HONG KONG: Asian shares headed for their best session in more than a fortnight on Tuesday after better than expected Chinese economic data and a rebound in China tech shares extended after Tencent secured regulatory approval for a major deal.
MSCI’s broadest index of Asia-Pacific shares outside Japan rose 1%, its best daily gain since late June, led by a 1.6% rise in Hong Kong where tech stocks rose broadly. Japan’s Nikkei was up 0.5% while Australian shares were down 0.02%.
In early European trade, pan-region Euro Stoxx 50 futures were up 0.02%, while German DAX futures and FTSE futures fell 0.16% and 0.04%, respectively. U.S. stock futures, the S&P 500 e-minis, were down 0.11%.
Investors are bracing for an eventful week including the start of the U.S. earnings season, inflation data from several countries and a testimony by Federal Reserve Chair Jerome Powell. The testimony will be scrutinised for any clues on the timing of potential U.S. tapering.
Chinese shares rose on gains in consumer firms, as new data showed the country’s exports grew at a much faster than expected pace in June on recovering global demand.
China’s benchmark Shanghai Composite Index rose 0.13%, while blue-chip CSI300 index was down 0.14%. The CSI consumer staples sector rose 1.58%.
“China trade balance for June has managed to beat expectations which indicate the post COVID-19 pandemic recovery play remains intact,” said Kelvin Wong, a market analyst at CMC Markets.
“The main game-changer for Asian stock markets is the shift in the stance of China economic planners from a cautious tone to more growth-oriented as indicated by the 50 bps cut in the RRR from PBoC last Friday which has eventually added more liquidity in the system.”
China said on Friday that it would free up $154 billion for banks to underpin its post-COVID economic recovery.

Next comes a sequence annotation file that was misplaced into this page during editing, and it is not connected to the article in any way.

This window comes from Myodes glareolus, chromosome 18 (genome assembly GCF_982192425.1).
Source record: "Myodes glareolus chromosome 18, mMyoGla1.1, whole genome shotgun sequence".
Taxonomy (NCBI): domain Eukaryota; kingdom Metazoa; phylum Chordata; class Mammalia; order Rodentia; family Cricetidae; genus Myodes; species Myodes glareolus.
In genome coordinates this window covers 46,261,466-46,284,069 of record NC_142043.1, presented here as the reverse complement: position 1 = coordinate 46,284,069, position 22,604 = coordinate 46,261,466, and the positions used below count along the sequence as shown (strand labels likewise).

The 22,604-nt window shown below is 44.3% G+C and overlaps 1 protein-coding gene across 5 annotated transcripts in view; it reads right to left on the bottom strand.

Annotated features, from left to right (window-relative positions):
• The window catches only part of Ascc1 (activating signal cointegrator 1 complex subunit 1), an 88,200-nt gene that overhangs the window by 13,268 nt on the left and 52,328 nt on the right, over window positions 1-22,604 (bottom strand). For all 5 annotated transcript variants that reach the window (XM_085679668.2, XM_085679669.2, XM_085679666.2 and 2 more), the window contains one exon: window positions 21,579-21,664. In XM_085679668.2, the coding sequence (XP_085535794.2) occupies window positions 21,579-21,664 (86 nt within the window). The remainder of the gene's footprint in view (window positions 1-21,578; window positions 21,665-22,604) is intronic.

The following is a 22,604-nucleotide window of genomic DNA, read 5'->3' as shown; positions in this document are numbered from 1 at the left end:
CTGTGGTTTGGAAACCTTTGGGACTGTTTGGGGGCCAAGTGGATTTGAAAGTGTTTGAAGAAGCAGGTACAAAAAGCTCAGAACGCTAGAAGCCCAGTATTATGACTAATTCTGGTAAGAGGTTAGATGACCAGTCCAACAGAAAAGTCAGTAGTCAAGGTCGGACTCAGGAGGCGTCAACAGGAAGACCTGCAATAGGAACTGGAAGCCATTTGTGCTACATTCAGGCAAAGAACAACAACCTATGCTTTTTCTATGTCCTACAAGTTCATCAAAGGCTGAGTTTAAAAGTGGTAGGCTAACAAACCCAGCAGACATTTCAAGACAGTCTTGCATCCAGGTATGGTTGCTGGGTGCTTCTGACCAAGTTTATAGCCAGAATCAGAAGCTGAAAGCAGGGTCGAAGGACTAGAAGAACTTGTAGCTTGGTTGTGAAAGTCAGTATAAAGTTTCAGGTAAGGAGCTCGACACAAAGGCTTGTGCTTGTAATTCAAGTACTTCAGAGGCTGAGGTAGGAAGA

In Hong Kong, tech firms drove gains with the Hang Seng Tech index rising 1.98%, compared with the 1.6% increase of benchmark Hang Seng index.
Tech behemoth Tencent Holdings Ltd jumped 4.4% after China’s antitrust regulator on Tuesday approved its plan to take the country’s No.3 search engine Sogou Inc private in a $3.5 billion deal.
“We have clearly seen a (new) round of corrections of the technology sector which places a heavy weight on Hong Kong’s stock market, due to concerns over a new round of regulatory crackdown following the probe into Didi. Against this backdrop, there is room for short-term rebound,” said Zhang Zihua, chief investment officer at Beijing Yunyi Asset Management.
Overnight, Wall Street’s main indexes closed at their highest levels ever, lifted by Tesla and bank stocks.
The S&P 500 banks index climbed 1.3% ahead of quarterly earnings reports this week from major banks. JPMorgan Chase rose over 1% and Goldman Sachs rallied more than 2%, fuelling the Dow’s gains.
The next question is whether company earnings will support Wall Street’s run higher.
S&P 500 companies’ earnings per share for the June quarter are expected to rise 66%, according to IBES data from Refinitiv. JPMorgan, Goldman Sachs, Bank of America and other big banks kick off results from Tuesday.
U.S. inflation data on Tuesday will also be in particular focus as investors try to gauge whether recent price pressures in the world’s largest economy persist.
Concerns that climbing cases of the Delta variant around the world could derail a global economic recovery have fuelled appetite for safe-haven U.S. Treasuries. The benchmark U.S. 10-year bond yield fell last week to a five-month low of 1.25%.
While markets have since stabilised, yields are not far off last week’s lows at 1.3745%.
In currency markets, the dollar index, which tracks the greenback against a basket of major currencies, was last up at 92.231, after touching a three-month top of 92.844 last week.
U.S. crude ticked up 0.22% to $74.26 a barrel. Brent crude rose to $75.27 per barrel.
Gold was slightly higher. Spot gold was traded at $1806.94 per ounce. – Reuters